Emmaline A. Long, Animal Science, Cornell University, Ithaca, NY and Quirine M. Ketterings, 323 Morrison Hall, Cornell University, Ithaca, NY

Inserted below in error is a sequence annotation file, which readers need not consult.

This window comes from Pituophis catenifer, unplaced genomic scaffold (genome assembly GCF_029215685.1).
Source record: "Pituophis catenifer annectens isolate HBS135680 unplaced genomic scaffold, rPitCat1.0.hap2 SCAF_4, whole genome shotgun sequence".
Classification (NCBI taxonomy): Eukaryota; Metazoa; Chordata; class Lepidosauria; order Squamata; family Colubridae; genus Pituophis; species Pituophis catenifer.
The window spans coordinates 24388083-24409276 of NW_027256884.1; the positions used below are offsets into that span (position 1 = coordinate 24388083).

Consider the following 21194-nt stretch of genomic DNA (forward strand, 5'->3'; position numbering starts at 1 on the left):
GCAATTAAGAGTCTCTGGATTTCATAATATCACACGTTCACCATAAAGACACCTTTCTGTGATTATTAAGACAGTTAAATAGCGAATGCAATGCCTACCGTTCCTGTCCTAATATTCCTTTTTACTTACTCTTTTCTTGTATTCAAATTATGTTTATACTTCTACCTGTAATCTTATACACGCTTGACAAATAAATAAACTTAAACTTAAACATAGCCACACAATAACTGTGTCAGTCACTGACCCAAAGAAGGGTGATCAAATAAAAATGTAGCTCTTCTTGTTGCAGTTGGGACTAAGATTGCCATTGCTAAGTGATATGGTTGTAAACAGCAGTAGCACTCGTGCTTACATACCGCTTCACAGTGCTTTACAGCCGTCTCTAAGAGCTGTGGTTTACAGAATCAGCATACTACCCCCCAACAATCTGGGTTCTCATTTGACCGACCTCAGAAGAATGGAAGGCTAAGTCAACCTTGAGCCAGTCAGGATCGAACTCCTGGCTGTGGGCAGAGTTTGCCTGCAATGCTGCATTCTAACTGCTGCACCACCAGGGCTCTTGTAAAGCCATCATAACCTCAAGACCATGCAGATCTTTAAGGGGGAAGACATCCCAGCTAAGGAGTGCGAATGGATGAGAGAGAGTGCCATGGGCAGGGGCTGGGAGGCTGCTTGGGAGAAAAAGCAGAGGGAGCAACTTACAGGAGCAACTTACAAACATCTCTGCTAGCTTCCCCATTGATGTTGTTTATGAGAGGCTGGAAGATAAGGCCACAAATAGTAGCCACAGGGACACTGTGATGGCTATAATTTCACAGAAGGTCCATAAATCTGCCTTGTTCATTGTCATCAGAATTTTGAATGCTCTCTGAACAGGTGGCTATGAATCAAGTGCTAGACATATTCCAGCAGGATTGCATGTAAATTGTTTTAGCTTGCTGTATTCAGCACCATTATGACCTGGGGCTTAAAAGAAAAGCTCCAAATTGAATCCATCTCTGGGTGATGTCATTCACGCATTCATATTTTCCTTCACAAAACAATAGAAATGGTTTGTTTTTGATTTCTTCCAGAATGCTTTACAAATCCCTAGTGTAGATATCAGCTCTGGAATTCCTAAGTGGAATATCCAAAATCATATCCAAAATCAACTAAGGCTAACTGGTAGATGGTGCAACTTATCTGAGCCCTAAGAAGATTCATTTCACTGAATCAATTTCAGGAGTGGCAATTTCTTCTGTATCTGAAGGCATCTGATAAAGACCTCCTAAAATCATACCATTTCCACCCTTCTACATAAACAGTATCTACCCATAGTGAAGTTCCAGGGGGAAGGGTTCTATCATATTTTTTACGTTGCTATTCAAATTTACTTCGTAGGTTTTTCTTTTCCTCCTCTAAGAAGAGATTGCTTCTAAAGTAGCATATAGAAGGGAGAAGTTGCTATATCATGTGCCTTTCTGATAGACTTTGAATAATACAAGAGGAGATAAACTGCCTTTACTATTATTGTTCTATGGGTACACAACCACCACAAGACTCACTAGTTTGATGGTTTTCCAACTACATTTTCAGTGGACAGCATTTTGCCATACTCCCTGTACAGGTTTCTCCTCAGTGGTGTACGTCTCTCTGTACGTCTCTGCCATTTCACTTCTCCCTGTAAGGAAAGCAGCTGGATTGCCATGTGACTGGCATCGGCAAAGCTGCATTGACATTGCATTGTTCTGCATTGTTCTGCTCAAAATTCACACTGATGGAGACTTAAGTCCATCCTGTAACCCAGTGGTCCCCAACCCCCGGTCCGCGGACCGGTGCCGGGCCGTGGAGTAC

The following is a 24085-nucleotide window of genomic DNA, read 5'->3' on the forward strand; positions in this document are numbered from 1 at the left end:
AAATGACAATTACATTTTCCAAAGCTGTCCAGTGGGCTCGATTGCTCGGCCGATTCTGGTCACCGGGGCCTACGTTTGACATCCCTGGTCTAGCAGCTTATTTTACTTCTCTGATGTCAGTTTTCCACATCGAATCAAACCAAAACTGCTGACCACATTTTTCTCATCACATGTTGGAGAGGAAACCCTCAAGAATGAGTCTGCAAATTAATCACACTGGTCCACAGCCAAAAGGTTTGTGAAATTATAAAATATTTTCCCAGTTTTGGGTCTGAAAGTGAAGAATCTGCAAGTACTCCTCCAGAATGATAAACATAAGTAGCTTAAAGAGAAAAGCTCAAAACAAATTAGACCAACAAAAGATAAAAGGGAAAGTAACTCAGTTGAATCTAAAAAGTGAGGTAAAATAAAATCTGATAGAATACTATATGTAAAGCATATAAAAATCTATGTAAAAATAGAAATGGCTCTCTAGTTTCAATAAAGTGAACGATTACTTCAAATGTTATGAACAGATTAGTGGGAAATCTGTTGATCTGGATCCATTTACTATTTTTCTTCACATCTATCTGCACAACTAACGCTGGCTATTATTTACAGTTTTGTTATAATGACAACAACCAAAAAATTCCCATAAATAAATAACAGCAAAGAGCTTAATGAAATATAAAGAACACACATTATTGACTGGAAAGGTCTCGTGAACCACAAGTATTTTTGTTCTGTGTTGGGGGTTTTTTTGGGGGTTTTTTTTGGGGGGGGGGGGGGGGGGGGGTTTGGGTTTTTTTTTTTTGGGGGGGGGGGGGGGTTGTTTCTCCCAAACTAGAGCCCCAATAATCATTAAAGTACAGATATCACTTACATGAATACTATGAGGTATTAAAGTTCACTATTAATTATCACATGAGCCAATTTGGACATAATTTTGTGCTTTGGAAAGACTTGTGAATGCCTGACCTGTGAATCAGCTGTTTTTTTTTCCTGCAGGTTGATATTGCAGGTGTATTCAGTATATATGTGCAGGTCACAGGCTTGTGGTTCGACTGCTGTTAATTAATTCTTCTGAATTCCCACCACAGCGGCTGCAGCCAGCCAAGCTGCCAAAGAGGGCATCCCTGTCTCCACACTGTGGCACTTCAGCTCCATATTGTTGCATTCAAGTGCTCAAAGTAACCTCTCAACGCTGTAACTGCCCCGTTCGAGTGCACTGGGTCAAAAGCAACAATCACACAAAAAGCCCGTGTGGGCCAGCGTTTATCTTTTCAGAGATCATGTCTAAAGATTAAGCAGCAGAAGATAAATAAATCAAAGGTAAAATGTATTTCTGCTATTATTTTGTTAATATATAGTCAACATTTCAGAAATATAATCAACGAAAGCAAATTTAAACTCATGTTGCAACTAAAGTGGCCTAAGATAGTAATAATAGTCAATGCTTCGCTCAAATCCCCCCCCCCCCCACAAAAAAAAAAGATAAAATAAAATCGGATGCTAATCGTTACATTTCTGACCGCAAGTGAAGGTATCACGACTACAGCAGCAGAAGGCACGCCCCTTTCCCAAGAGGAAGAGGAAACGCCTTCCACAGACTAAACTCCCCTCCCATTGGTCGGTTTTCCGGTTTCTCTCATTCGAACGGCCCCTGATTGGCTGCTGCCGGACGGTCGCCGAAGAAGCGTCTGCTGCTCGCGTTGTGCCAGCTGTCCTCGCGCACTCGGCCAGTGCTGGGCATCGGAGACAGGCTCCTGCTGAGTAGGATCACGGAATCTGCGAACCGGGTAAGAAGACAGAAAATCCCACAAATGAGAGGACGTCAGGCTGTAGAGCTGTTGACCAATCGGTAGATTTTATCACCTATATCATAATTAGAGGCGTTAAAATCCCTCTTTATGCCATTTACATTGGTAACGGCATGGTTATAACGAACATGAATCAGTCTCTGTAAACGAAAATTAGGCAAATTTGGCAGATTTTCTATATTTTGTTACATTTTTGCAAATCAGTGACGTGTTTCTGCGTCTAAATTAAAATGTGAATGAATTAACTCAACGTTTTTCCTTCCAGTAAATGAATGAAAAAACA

With increasing costs of production, fluctuating milk prices and the need to feed a growing population while also reducing the environmental footprint, it has become increasingly important to gain efficiencies in nutrient use on both a whole farm and field by field basis. Work with case study farms in New York over the past five years has shown that great improvement can be made in nutrient use efficiency when detailed farm, feed, and field records are kept. To achieve the nutrient reductions and increased efficiencies, accurate farm and field yield records are essential. Experience to date has shown that accurate yield records are the major bottleneck on many farms for diagnosing causes of high nutrient balances, identifying solutions, designing rotations that feed the cows in a sustainable way, and confidently managing nutrients on a field by field basis. Because home-grown forage and grain production impact all aspects of the farm (economics, nutrient use, environmental footprint, risk management, cost of production), without accurate yield records, it is nearly impossible to systematically measure progress at the field level, much less identify where the largest nutrient use efficiency gains can be made. Thus, accurate yield records are needed. This study used a New York dairy farm as a case study to evaluate yield records over ten years and document changes made by the farm relative to nutrient management and their environmental footprint, as a result of yield record keeping and management.